Innovation Management Wisdom

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Newspaper Innovation Requires Knowing What Readers Do with the News

Understanding what consumers are trying to accomplish with the news–not just where they go to get it–sets the table for innovating content, delivery, timing, digital and print channels and other aspects of the news business.

Our recent new product development work with two nationally prominent publishers underscores the urgency with which newspapers are scrambling to retool for the digital news world. Consumers are migrating to online news sources in greater numbers.

Readers are customizing their online news content, even creating it, and paying less for it. And there’s a wider spectrum of consumer expectations and behaviors with regard to news today than before.

Perhaps the most valuable insight we can impart to newspapers is that this migration is so broad and rapid, that many conventional approaches to understanding readers are rendered obsolete. Market share and other behavioral data will only tell you what you already know.

The real pay dirt is understanding why consumers are changing. Once you know what people are trying to accomplish with their news, you can anticipate where they’re going…and that is essential for “skating where the puck will be” in the news business.

To understand why consumers’ behavior around news is changing, we have to acknowledge that the news audience consists of people, not readers. Their lives involve touch points with people, products and events outside the news, but which are often influenced by it. Understanding how people use the news in their lives will guide news professionals to the what, where, why, when and how of innovating their products.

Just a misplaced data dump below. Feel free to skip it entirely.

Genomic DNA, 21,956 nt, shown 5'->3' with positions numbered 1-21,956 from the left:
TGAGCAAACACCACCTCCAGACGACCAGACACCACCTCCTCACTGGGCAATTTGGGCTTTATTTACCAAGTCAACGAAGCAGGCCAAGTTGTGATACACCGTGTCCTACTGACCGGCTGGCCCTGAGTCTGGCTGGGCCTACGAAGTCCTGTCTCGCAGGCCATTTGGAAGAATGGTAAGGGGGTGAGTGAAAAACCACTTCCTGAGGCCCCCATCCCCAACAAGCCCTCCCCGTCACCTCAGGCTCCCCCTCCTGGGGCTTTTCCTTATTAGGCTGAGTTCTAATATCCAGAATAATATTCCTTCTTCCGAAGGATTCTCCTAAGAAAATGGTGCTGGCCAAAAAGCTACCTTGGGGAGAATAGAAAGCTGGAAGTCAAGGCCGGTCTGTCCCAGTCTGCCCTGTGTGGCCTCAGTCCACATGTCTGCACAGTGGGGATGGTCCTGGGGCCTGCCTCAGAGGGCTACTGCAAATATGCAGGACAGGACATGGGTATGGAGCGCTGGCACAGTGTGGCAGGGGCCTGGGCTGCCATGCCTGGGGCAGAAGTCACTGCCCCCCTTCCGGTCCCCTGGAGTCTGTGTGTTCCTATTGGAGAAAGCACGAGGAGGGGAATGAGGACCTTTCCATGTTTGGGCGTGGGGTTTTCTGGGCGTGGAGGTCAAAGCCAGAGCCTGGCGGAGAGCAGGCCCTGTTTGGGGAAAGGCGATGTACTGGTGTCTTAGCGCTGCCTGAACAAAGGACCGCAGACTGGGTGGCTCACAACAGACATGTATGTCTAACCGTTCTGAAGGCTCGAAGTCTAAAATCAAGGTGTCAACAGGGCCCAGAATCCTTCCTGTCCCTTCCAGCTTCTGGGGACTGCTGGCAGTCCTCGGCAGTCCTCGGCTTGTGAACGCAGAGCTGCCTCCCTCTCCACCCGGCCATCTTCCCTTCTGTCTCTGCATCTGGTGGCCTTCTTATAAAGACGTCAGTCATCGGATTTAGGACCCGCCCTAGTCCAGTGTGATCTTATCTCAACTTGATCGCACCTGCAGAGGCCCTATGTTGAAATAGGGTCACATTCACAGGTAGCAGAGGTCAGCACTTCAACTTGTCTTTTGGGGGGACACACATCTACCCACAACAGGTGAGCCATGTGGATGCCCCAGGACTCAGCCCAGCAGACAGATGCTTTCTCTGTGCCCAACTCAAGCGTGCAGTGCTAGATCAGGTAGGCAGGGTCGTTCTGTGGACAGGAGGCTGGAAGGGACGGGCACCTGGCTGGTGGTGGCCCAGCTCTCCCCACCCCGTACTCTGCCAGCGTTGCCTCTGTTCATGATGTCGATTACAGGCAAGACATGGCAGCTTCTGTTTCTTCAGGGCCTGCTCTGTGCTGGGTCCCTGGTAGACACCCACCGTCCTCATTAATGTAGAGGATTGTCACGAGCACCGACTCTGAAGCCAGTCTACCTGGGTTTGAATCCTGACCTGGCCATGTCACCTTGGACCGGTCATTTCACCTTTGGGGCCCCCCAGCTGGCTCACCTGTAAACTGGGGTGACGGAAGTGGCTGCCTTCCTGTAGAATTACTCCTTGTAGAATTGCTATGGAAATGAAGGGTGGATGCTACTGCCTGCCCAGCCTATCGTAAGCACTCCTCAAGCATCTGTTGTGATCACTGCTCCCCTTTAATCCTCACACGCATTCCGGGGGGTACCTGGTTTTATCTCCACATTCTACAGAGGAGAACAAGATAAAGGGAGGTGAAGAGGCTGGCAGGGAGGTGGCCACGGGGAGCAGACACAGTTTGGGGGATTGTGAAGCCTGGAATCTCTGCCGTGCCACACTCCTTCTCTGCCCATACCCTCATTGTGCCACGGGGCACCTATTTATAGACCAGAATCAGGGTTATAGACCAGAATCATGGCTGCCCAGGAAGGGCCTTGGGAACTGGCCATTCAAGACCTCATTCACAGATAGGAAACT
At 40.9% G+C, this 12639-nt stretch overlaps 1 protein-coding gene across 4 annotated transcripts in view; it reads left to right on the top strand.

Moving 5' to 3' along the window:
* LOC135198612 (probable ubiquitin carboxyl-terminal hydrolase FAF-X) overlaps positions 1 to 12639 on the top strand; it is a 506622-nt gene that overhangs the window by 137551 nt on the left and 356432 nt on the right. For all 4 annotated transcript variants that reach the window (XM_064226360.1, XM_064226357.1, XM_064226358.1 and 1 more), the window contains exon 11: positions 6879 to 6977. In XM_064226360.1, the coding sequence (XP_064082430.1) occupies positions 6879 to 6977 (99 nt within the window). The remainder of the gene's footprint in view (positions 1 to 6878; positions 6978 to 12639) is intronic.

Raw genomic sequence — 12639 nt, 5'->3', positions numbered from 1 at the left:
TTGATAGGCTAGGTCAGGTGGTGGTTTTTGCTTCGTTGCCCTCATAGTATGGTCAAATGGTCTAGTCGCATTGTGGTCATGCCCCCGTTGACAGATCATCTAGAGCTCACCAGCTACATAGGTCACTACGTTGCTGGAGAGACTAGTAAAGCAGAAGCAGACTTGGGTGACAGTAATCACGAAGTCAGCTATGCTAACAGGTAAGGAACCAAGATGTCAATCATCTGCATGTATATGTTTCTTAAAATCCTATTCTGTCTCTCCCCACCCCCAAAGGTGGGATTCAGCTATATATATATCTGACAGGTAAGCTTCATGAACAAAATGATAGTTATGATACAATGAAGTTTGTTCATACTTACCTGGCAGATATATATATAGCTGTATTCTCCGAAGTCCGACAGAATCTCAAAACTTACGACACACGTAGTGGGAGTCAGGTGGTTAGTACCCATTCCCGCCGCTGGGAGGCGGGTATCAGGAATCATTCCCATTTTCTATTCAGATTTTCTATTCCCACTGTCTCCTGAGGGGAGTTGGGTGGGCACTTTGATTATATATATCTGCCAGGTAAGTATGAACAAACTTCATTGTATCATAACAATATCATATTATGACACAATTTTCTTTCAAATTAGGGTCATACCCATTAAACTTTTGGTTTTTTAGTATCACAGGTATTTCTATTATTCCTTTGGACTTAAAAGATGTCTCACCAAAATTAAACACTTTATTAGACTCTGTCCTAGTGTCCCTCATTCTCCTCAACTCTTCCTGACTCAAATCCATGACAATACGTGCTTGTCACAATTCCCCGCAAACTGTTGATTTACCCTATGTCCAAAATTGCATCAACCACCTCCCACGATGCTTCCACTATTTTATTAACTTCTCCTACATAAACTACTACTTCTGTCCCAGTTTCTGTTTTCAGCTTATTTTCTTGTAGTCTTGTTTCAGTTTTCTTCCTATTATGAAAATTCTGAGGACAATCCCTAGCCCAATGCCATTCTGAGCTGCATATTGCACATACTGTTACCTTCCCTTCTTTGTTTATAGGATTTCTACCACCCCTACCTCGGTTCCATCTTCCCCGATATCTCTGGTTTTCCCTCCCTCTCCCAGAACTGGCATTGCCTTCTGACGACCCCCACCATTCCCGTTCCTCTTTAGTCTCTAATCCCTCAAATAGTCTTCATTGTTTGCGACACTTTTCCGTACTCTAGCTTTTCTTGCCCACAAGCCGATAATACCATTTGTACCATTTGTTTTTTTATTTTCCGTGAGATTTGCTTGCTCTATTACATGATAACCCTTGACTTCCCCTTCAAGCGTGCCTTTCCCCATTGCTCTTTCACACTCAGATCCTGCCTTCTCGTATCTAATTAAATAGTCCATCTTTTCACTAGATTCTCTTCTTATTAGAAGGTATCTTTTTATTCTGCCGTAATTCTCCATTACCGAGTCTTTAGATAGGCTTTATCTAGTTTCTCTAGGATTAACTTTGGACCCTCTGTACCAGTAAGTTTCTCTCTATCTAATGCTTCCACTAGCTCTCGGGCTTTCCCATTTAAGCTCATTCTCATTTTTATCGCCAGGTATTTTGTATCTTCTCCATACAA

We’re on the forefront of customer experience research methods that unearth these insights–mental models and persona development among them. More important, we feel a kindred connection to the editors and reporters we’ve met. They, like us, are driven to create understanding where it hadn’t existed before. And that’s critical to improving our quality of life.

Jason M. Sherman is president of Whyze Group, a customer experience research and innovation firm based in Cleveland, Ohio. Whyze Group was founded in 2001 and has worked with more than thirty Fortune 500 companies in a variety of industry sectors. You can reach Jason at (440) 785-0547 or at jason@whyzegroup.com.

July 23rd, 2009

One Customer’s Experience Management Audit of Apple

Last night, CNBC’s Jim Cramer said that Apple has become the bellwether stock that drove yesterday’s 900 point stock market rally.  If that’s true, then Apple’s preeminence as a stock worthy of investor attention emanates from its strong customer experience fundamentals.

I recently bought my first Mac. So, my customer experience management audit of Apple’s customer experience is based on the experience of one–me–and my pre-purchase research about how consumers rate various PC brands and Macs.